Opel is announcing that they will build a Buick model for North America in the “second half of the decade”.
Tag: general motors
Automotive News posits an earlier recall would have prevented a majority of fatalities tied to the 2005 – 2007 Chevrolet Cobalt’s ignition switch. According to their research, seven of the eight deaths occurred after April of 2006, when the improved switch was quietly introduced into the supply stream; one of the four fatalities linked to 2003 – 2007 Saturn Ions was found to have occurred after the April 2006 improved part introduction, as well.
Among other findings, only one of the eight Cobalt fatalities did not factor alcohol or seat belts into the equation, two of the eight deaths — one under “Old GM,” one under “New GM” — led to lawsuits that were settled prior to the February 2014 recall, and that some of the families found in their research never had any contact with the automaker.
The latest development in the GM ignition recall fiasc
General Motors CEO Mary Barra and National Highway Traffic Safety Administration acting director David Friedman will testify before the United States Senate on April 2 about their respective parties’ handling of the ongoing GM ignition recall crisis just as two senators introduced a bill expanding public access to safety filings made by all automakers to the federal government.
Subprime auto financing continues to grow, and while one analyst at Moody’s says that banks are largely staying out of the subprime space, overall lending continued to rise, with retail banks seeing some of the strongest growth. This expansion in lending, particularly subprime, was attributed as a key driver in auto sales. SNL cited forecasts for a SAAR of between 16 and 16.7 million in 2014, up from 15.5 million in 2013.
General Motors is facing two separate lawsuits related to failures of the ignition switch recalled last month, while also preparing to bring their case before the U.S. House Energy and Commerce Committee next month, led by a representative who honed his skills upon Firestone.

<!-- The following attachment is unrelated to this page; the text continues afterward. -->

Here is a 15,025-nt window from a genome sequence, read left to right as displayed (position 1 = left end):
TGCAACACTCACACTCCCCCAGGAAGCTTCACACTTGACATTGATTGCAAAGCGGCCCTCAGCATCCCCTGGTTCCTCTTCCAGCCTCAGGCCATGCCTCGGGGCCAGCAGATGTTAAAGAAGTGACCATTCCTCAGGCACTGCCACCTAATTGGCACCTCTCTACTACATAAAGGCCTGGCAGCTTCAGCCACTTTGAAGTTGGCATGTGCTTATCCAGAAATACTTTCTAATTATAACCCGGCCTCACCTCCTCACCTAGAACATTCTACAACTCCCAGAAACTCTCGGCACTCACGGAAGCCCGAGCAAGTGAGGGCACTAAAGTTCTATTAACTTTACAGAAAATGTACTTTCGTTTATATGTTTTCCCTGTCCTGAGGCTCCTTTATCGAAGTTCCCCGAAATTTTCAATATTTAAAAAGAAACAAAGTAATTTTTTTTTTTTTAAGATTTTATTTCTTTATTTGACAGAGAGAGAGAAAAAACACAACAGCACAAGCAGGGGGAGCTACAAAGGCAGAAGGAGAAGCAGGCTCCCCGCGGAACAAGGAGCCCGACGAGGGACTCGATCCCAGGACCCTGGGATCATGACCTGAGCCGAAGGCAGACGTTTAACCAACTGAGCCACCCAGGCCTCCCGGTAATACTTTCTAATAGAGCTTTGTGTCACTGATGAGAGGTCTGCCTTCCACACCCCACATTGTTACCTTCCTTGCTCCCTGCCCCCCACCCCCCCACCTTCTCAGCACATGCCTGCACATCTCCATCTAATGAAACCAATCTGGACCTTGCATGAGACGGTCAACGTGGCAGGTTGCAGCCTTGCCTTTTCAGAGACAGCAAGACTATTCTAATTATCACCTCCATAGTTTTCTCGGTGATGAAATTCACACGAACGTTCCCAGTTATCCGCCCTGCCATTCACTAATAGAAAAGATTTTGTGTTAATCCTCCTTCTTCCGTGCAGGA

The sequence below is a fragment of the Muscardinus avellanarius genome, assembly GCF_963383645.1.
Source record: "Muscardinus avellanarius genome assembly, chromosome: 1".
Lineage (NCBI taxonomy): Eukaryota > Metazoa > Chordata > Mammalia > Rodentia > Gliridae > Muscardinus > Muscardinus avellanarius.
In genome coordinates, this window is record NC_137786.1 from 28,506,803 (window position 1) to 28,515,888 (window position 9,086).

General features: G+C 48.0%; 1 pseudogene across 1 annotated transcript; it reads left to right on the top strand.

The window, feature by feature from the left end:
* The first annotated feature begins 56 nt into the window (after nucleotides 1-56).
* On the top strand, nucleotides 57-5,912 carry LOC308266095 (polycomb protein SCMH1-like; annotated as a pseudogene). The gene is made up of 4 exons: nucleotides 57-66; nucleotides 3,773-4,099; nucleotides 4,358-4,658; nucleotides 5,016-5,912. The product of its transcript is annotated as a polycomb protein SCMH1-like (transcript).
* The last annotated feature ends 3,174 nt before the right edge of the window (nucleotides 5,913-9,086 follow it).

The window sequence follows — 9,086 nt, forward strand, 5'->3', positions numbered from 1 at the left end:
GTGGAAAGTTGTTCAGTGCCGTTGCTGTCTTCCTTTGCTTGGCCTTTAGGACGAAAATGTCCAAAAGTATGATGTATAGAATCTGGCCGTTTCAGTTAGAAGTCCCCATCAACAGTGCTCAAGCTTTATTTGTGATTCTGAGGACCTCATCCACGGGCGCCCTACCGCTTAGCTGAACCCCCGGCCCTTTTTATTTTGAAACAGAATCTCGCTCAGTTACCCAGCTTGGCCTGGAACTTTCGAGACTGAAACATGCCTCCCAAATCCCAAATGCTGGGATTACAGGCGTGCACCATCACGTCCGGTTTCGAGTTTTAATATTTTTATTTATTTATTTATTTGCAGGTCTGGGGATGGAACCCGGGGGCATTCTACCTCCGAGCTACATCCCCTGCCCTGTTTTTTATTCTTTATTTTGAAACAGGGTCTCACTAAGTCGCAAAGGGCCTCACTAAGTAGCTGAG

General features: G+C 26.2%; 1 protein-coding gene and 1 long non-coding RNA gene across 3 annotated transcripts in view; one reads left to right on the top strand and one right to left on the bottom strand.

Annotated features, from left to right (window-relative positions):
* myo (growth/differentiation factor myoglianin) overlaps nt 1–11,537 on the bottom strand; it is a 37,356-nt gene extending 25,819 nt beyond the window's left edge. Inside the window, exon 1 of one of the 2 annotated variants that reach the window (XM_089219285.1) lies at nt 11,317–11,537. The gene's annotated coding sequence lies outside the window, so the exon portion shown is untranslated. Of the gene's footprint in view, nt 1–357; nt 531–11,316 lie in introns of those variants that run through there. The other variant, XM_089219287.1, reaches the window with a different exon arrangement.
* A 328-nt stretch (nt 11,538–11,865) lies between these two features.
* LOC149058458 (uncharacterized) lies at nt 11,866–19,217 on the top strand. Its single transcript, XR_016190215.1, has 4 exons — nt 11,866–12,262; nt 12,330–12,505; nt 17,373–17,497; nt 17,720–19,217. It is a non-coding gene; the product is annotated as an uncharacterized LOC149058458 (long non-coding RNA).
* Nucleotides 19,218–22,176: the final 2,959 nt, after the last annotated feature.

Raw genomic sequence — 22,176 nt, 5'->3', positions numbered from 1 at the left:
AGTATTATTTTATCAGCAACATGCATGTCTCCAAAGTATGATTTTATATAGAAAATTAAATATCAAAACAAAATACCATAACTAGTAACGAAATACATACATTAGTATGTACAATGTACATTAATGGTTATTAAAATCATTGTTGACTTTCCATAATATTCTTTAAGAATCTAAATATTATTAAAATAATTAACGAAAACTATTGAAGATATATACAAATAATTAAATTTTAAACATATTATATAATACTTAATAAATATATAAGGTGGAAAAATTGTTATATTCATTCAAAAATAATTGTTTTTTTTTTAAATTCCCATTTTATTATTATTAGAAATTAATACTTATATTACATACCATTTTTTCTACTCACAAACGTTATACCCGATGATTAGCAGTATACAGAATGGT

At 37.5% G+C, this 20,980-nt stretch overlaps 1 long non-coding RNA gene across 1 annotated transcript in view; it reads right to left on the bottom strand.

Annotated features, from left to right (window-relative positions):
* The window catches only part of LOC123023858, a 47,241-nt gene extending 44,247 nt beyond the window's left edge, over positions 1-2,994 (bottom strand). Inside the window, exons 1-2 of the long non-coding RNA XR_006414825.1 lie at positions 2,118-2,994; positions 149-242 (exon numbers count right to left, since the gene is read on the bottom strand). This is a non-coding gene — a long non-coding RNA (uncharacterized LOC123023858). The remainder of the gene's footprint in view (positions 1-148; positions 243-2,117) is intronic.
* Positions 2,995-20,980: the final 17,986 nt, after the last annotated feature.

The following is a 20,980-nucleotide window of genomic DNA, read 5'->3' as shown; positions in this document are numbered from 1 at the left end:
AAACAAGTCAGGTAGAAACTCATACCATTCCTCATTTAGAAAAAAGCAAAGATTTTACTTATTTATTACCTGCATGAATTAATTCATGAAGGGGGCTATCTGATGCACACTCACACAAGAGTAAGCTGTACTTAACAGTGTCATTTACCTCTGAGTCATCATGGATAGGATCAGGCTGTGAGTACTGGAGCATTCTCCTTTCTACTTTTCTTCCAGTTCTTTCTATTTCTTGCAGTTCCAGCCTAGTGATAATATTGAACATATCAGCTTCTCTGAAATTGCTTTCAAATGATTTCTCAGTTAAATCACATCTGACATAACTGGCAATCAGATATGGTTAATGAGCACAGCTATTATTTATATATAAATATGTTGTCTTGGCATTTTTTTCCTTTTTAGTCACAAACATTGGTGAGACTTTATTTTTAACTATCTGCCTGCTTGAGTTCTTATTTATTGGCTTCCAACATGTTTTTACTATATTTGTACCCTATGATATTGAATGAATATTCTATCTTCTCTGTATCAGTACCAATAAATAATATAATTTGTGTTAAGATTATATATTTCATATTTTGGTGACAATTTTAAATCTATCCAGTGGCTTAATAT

Meanwhile, reports of a quiet swap between the defective ignition switch and an improved switch in 2006 – a swap that may have violated internal protocols -may have serious repercussions for GM and now-bankrupt supplier Delphi.
Finally, a test drive gone wrong results in a GMC Yukon left to burn, whose prompt investigation is only the beginning of a long learning process in how GM handles safety in the future.
General Motors has issued a new recall for 355 vehicles, while also facing a possible lawsuit by an investor over “immorality”. GM may also face a new probe involving the automaker’s bankruptcy and its relation to the original recall that thrust GM into the headlines, just as the agency responsible for investigating the problem at GM faces an audit from the Department of Transportation.
In the first edition of the Tesla Reader’s Digest, Washington state makes nice with Tesla’s business model as Arizona ponders doing the same — while fighting three other states for the right to host Tesla’s Gigafactory, no less. Meanwhile, General Motors pens a letter to Ohio asking the state to force the EV automaker to play by the same rules as they already do, pricing of the Model S falls in Europe, and Edward Niedemeyer offers his view on how Tesla can topple the auto dealer monopoly.
General Motors head of global powertrain and former Delphi senior vice president of powertrain systems Steve Kiefer aims to steer engine development toward a brighter future, one influenced by his love for diesels, quietness and refinement.
General Motors has unveiled a new generation of their Ecotec engine family, whose 11 three- and four-pot powerplants will find a home under the bonnets of 27 models by 2017.
General Motors CEO Mary Barra has appointed executive Jeff Boyer to the newly created position of Vice President, Global Vehicle Safety. Meanwhile, Barra and her company’s use of service bulletins in lieu of recalls will both go under the microscope, with the new CEO likely to testify before Congress next month.
As the recall of 1.76 million General Motors vehicles over a faulty ignition switch — a recall possibly prompted by a Georgia lawyer’s own dealings — continues to hammer away at the automaker’s “new” image, and with dealers doing all they can to mend fences between GM and its customers, three separate recalls have been issued to a total of 1.55 million vehicles.
1.37 million owners in the United States affected by the ignition switch recall issued by General Motors last month will be offered $500 toward the purchase or lease of a new vehicle just as the National Highway Traffic Safety Administration cites a lack of sufficient data as the reason said recall wasn’t issued sooner.
Things are going from bad to worse for General Motors amid the fallout related to the long-delayed recall of 1.6 million vehicles worldwide over a faulty ignition switch installed between 2003 and 2007, as both the U.S. Justice Department and a House panel plan to conduct separate investigations into the matter.